This is another piece from Highways & Byways in The Border:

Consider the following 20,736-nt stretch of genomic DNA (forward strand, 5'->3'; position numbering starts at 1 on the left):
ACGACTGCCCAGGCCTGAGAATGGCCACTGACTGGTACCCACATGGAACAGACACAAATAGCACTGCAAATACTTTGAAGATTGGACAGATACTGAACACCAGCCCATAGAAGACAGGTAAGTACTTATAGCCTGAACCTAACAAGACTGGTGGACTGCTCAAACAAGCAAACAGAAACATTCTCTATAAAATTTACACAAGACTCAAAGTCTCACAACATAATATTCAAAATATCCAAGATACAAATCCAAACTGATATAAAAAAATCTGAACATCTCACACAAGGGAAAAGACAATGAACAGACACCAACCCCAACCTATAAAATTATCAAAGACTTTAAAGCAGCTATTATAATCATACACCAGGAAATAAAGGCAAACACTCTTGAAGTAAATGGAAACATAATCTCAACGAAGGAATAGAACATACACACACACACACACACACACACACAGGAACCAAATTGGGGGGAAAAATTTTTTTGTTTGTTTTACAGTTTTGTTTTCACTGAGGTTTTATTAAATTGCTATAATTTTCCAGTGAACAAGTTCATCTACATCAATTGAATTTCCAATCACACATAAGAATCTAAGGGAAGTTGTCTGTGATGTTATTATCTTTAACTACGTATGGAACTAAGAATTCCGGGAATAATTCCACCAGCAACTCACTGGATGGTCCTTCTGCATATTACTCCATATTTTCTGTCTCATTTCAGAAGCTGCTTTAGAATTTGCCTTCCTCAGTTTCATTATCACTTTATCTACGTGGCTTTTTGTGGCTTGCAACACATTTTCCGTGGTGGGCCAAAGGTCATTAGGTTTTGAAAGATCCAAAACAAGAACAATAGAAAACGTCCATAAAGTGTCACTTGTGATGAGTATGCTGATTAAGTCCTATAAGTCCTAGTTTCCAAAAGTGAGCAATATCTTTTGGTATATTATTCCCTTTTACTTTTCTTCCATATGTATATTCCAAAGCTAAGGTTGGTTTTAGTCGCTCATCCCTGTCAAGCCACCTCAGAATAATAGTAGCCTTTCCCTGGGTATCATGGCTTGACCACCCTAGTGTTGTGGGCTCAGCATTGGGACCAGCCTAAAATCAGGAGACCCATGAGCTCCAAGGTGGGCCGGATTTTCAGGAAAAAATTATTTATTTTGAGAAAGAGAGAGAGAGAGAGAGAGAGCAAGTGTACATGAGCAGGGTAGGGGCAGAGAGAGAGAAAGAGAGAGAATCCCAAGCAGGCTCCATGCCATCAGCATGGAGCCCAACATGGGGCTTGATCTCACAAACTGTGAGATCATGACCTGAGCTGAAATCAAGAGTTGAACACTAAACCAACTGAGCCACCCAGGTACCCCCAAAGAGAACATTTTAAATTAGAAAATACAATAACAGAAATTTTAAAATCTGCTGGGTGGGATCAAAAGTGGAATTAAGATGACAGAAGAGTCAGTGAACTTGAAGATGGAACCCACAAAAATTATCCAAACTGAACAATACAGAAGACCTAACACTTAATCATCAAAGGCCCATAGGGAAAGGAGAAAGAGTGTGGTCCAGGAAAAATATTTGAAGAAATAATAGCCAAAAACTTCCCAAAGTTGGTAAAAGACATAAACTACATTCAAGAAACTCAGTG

It was up in Teviot, in the days when witches flourished, that a poor woman lived, whose end was rather more merciless than that inflicted on most other kind. A man’s horse and died suddenly – elf-struck or overlooked by a witch of course. To break whatever spell the witch or elf might have cast over other animals the owner of the dead horse cut out and burnt its heart. When the fire was at its fiercest and the heart sizzling in the glow, there rushed up a large black greyhound flecked all over with foam and evidently in the last stage of fatigue, which tried persistently to snatch the heart from the fire. One of the spectators suspecting evil, seized a stick and struck the animal a heavy blow over the back, whereupon, with a fearful yell, it fled, and disappeared. Almost at the at instant a villager ran up, saying that his wife had suddenly been taken violently ill; and when those who had been engaged burning the heart went in to the man;s cottage, they found his wife, a dark-haired, black-eyed woman, ling gasping and breathless, with her back to their thinking, broken. She, for woman, was probably suffering from a sudden and particularly acute attack of lumbago. but to those wise men another inference was all too obvious. She was, of course, a witch and it was she who, in the guise of he greyhounds had tried to snatch he horse’s heart from the fire, and who had then got a stroke across her back that broke it. They insisted that she should repeat the Lord’s prayer – an infallible test, for if she were a witch she would be sure to say:” Lead us into temptation, and deliver us not from evil”. And so, when the poor woman in her pain failed to get through the prayer to their satisfaction they bound her carried her away ad burnt her alive in the fire where the horse’s heart had been roasted.